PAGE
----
Branding is the first step to the Pop Machine model. Hers is an accessible one where not only she is awestruck at her success, she will council you on your breakup and braid your hair while you draw hearts around the class cutie’s yearbook photo. No matter how relatable she is or appears to be, the ingénue is in reality, a powerful businesswoman. It’s just that instead of the polished perfection that is the queen diva of refreshing drinks or the cotton candy California princess, she is the girl next door. The marketing may be different, but they’re still extremely similar empires that employ legions of people in various capacities and rely on your support. Pop is manufactured. It’s commerce masquerading as art at its worst and universally accessible art at its best. Pop is a business.

In a world where making a living as a musician is nearly impossible, the successful ones know it is as much about your business acumen and merchandise sales as it is the music. As Vox points out, “One of the dominant income sources for many artists — whether they’re top sellers like Swift or tiny singer-songwriters — is merchandise sales.” No matter how much Swift brands herself as a girl making music in her bedroom for herself and her cats, she needs to pay the rent. She and her cats know that if she plays her cards right and trademarks everything from “This Sick Beat” to “1989,” she could ensure that she never needs to work again a day in her life. From a business perspective, she’s merely taking advantage of the fact that no one ever thought to do it before putting such a calculated move in opposition with her public persona.

When your shtick is accessibility but it comes out that you’ve trademarked “This Sick Beat” and countless other song titles, the effect is more than a little off-putting. This is not to decry Taylor Swift in any way as she is worth more money than I’ll ever see, let alone have. But, those who fell under the spell of the sweet ingénue must now acknowledge that sweet or not, the girl knew what she was doing. It’s not wrong, but it is factual. Beyoncé has never let us forget that she is a performing machine. She is her own brand as is Katy Perry. They may be lovely people, but they are still powerful and successful business women with empires built on what they can deliver us. To forget that is only to set oneself up for disappointment. Swift is much the same way, she just does it under the guise of sugar, spice and trademarked “sick beats.”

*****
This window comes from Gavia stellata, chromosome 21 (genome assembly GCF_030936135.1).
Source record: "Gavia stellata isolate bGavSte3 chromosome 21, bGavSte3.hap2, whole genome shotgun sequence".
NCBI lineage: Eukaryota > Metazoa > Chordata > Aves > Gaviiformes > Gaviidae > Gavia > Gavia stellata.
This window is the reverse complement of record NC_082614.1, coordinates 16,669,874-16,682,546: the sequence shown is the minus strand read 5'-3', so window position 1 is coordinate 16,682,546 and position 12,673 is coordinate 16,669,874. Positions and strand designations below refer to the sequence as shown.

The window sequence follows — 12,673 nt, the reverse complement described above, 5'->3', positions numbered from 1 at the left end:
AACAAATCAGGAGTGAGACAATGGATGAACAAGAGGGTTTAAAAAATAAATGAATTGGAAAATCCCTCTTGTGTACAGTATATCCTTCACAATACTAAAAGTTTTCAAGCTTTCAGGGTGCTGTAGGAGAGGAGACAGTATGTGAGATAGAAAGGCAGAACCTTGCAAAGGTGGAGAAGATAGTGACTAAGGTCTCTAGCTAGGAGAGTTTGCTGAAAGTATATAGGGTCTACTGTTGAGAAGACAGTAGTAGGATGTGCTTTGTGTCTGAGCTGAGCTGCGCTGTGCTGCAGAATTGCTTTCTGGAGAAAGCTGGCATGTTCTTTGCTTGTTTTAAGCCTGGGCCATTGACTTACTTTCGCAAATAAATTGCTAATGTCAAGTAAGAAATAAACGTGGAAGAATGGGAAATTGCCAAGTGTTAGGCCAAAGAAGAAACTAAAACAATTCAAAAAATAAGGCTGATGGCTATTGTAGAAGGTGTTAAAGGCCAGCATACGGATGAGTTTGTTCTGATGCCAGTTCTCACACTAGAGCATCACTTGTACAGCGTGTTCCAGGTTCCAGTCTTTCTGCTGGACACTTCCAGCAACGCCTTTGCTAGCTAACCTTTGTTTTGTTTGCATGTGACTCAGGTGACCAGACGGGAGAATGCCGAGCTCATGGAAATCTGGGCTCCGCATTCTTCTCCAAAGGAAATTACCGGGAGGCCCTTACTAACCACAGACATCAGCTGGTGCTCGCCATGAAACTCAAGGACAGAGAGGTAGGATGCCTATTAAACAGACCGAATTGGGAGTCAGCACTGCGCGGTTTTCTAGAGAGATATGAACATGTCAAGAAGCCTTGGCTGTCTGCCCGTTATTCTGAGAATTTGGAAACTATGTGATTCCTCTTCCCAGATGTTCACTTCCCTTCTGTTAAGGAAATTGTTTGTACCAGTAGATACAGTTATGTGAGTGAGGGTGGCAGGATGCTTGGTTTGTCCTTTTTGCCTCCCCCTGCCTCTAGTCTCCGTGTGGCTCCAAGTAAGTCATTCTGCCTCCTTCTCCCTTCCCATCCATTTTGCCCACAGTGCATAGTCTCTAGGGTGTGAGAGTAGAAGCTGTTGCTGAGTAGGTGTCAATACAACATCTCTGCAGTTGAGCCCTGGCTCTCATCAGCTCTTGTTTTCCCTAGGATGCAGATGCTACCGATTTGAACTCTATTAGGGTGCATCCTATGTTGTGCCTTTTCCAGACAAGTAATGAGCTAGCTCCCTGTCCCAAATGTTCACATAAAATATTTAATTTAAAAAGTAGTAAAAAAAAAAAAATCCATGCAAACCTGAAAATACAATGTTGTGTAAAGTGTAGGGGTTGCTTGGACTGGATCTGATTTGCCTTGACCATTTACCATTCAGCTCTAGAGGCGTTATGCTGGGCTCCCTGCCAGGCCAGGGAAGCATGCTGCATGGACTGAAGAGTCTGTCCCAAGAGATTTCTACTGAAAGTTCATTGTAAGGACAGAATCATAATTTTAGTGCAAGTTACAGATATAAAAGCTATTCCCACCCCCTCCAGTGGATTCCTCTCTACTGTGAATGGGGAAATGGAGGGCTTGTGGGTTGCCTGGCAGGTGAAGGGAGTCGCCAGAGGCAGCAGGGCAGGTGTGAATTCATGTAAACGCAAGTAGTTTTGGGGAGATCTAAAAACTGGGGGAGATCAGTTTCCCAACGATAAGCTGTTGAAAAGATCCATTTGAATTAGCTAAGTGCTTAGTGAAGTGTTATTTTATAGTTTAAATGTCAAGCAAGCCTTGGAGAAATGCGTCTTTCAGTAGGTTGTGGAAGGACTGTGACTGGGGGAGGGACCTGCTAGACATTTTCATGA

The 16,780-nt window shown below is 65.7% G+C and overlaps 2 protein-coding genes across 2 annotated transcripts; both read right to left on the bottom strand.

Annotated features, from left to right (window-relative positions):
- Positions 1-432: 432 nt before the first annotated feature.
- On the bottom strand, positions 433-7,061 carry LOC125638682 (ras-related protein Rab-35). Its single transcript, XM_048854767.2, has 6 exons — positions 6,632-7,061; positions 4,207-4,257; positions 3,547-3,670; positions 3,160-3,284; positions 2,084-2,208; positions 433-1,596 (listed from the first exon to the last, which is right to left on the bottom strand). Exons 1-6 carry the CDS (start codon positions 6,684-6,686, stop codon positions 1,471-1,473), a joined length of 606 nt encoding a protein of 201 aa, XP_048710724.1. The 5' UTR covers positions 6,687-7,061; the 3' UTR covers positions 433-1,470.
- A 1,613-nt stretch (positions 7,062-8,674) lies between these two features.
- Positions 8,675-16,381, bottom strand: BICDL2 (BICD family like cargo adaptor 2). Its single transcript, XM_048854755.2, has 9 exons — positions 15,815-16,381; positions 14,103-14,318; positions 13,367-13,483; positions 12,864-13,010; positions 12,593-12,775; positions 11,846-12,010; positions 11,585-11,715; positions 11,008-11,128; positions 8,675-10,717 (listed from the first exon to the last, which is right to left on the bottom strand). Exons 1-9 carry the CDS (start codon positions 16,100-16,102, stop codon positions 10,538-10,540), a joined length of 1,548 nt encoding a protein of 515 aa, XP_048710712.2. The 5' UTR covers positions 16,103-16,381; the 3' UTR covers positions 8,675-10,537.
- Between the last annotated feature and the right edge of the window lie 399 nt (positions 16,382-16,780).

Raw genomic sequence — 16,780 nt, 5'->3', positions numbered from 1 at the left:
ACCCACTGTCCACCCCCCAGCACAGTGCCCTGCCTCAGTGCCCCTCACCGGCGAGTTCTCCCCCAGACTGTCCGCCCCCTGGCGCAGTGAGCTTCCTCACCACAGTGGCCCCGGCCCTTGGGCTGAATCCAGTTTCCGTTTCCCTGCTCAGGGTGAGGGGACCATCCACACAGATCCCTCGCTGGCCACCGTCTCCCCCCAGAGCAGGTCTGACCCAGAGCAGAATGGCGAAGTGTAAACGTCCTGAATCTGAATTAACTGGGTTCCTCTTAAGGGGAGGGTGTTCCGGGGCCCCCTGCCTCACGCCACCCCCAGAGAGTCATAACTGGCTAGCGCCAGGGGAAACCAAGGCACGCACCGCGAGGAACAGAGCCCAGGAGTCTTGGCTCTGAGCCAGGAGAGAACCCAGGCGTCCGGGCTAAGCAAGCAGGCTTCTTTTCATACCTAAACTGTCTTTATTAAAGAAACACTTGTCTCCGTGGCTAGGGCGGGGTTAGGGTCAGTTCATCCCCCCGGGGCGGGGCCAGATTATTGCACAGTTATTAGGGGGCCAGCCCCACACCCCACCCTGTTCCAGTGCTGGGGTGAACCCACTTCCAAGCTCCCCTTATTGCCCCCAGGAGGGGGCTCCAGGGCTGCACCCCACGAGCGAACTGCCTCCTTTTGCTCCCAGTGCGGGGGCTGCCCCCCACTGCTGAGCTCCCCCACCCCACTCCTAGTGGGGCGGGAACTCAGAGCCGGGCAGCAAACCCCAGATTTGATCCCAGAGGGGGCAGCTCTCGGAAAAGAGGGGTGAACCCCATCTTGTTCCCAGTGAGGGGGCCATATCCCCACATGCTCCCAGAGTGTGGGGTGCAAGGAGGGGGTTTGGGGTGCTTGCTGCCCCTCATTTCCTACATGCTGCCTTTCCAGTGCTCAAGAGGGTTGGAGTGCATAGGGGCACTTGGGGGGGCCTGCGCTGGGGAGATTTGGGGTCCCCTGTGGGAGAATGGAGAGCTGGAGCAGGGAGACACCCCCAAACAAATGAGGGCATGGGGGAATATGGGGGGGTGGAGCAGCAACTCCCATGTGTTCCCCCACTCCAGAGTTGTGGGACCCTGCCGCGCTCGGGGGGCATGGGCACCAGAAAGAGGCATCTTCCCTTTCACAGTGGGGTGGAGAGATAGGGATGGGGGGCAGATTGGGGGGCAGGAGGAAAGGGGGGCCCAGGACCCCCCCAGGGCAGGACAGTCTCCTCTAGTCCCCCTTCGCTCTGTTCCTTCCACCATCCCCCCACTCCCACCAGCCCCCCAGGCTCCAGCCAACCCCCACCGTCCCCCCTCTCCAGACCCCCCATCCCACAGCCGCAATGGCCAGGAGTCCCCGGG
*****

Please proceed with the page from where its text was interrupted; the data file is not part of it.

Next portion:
A touch of Danger.

Honestly, Norah Jones has never done much for me.  Although her accomplishments as a Grammy winning artist who regularly tops the charts are admirable, I had always relegated her to Barnes and Noble soundtracks.  Vocally, she doesn’t move me.  She makes me sleepy.  And then the laid back, coffee house trappings drive me further into an impromptu nap.  This opinion came with one exception.  Her contributions to the Danger Mouse and Daniele Luppi produced album “Rome,” were lovely and fitting with its atmospheric and melancholy vibe.  So, when I heard she was reuniting with Danger Mouse (aka Brian Burton) to construct a new album, I was bemused.

Despite my disenchantment with Norah, I had implicit faith in Danger Mouse’s producing skills.  Honestly, between Gnarls Barkley, ‘The Grey Album”, “Rome”, and his collaborations with The Black Keys, I knew this couldn’t possibly be all bad.

So, I bought the CD.  The actual, physical CD.  Now that, my friends, is faith.